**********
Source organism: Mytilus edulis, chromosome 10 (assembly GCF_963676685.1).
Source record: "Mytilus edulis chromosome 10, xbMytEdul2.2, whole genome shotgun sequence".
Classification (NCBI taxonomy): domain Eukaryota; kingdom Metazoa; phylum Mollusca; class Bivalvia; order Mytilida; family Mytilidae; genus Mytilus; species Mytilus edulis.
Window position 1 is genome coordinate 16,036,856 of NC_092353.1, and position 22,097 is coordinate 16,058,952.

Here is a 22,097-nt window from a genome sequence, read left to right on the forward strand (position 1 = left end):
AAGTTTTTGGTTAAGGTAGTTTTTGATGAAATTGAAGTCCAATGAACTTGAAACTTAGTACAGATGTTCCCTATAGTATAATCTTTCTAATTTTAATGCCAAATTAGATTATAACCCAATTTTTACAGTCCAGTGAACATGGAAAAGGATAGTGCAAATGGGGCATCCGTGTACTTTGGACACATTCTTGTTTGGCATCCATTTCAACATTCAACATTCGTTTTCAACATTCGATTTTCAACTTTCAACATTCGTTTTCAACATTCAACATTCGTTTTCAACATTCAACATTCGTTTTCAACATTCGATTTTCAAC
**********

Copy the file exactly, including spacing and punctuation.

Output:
Source organism: Mytilus edulis, chromosome 10 (assembly GCF_963676685.1).
Source record: "Mytilus edulis chromosome 10, xbMytEdul2.2, whole genome shotgun sequence".
Classification (NCBI taxonomy): domain Eukaryota; kingdom Metazoa; phylum Mollusca; class Bivalvia; order Mytilida; family Mytilidae; genus Mytilus; species Mytilus edulis.
Window position 1 is genome coordinate 16,036,856 of NC_092353.1, and position 22,097 is coordinate 16,058,952.

Here is a 22,097-nt window from a genome sequence, read left to right on the forward strand (position 1 = left end):
AAGTTTTTGGTTAAGGTAGTTTTTGATGAAATTGAAGTCCAATGAACTTGAAACTTAGTACAGATGTTCCCTATAGTATAATCTTTCTAATTTTAATGCCAAATTAGATTATAACCCAATTTTTACAGTCCAGTGAACATGGAAAAGGATAGTGCAAATGGGGCATCCGTGTACTTTGGACACATTCTTGTTTGGCATCCATTTCAACATTCAACATTCGTTTTCAACATTCGATTTTCAACTTTCAACATTCGTTTTCAACATTCAACATTCGTTTTCAACATTCAACATTCGTTTTCAACATTCGATTTTCAAC